Phan is one of the countless examples of startup successes that didn't begin with a massive amount of VC funding. So, emulate their model, because there are plenty of ways to get things started that will make your long-term funding prospects brighter.
2. Validate unit economics, and invest in those channels. As you validate the most critical assumptions in your business model and begin to generate revenue, take note of the mechanisms you use to get those first customers. In the early stages, cycle small and inexpensive user acquisition (and marketing) experiments. Measure your investment in each experiment and the revenue that it generates.
Don't invest in marketing channels until you've validated their efficacy on a smaller scale. According to a Rakuten Marketing report, marketers suspect that 30 percent of their budgets are wasted because of poor planning. A premature marketing push can turn into a black hole of cash if you sink money into untested and unproven channels early on.
3. Work your network. Research by The Economist Intelligence Unit suggests that networking has been vital to the entrepreneurial success of 78 percent of startups.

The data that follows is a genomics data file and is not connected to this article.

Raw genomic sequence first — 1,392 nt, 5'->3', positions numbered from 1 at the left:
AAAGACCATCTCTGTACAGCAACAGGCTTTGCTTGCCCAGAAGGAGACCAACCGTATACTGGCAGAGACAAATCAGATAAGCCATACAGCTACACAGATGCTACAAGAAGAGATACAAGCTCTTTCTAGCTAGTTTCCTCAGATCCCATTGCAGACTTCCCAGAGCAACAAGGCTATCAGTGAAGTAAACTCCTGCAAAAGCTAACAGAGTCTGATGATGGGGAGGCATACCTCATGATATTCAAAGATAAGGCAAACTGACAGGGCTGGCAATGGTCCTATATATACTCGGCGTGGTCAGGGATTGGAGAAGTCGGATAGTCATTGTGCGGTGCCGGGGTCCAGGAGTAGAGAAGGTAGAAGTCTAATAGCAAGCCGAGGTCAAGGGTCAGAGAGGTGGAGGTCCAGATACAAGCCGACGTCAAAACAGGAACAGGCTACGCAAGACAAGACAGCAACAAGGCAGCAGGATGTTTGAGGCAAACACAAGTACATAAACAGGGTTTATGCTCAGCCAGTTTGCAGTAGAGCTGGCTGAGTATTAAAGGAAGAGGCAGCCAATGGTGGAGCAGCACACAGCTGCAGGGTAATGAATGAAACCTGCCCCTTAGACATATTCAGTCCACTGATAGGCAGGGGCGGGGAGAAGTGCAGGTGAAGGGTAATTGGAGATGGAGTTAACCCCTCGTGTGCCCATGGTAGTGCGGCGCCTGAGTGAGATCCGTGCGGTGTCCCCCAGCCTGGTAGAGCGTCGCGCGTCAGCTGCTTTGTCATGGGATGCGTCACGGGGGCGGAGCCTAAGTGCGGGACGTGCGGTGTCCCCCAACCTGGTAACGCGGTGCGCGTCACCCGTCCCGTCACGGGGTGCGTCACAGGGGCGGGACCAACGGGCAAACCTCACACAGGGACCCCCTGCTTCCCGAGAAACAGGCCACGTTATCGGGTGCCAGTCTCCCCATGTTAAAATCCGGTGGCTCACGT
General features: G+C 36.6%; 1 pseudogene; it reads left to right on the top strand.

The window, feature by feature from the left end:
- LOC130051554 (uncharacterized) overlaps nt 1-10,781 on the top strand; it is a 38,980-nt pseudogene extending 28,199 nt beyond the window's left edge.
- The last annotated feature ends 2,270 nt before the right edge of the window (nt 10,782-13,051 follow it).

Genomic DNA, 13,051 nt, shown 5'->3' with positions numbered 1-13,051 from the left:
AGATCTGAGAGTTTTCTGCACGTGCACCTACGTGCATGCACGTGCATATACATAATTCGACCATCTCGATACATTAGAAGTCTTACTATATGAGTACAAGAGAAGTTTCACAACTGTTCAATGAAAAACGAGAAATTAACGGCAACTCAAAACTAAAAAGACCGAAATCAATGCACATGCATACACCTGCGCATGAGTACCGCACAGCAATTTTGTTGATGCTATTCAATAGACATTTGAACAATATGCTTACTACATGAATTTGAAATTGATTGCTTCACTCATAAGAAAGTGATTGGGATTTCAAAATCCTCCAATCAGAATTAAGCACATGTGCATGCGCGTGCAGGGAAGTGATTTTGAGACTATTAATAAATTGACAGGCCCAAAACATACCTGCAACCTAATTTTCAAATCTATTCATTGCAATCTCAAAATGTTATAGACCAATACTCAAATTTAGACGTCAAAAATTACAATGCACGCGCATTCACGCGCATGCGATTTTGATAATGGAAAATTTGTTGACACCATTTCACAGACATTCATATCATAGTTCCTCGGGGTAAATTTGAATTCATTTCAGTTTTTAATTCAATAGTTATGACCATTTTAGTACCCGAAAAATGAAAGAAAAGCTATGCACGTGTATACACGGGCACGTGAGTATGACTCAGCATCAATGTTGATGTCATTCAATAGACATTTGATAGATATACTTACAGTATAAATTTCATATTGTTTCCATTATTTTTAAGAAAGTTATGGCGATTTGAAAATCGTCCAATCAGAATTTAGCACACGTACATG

No man (or woman) is an island, and the same is true of companies. A significant part of your time as a founder should be devoted to networking. Get past the tired competition routine and connect with other startups and corporations. (I've previously written about how to leverage those relationships to gain new insights into your local business community.)
Master the art of persistence. Never stop asking other people questions about your existing or future products. There's no better way to build brand awareness and excitement (or to learn how you can improve your products). Getting in front of as many people as possible will help you test and refine your value proposition, generate new sales leads and gather valuable feedback on what you're building.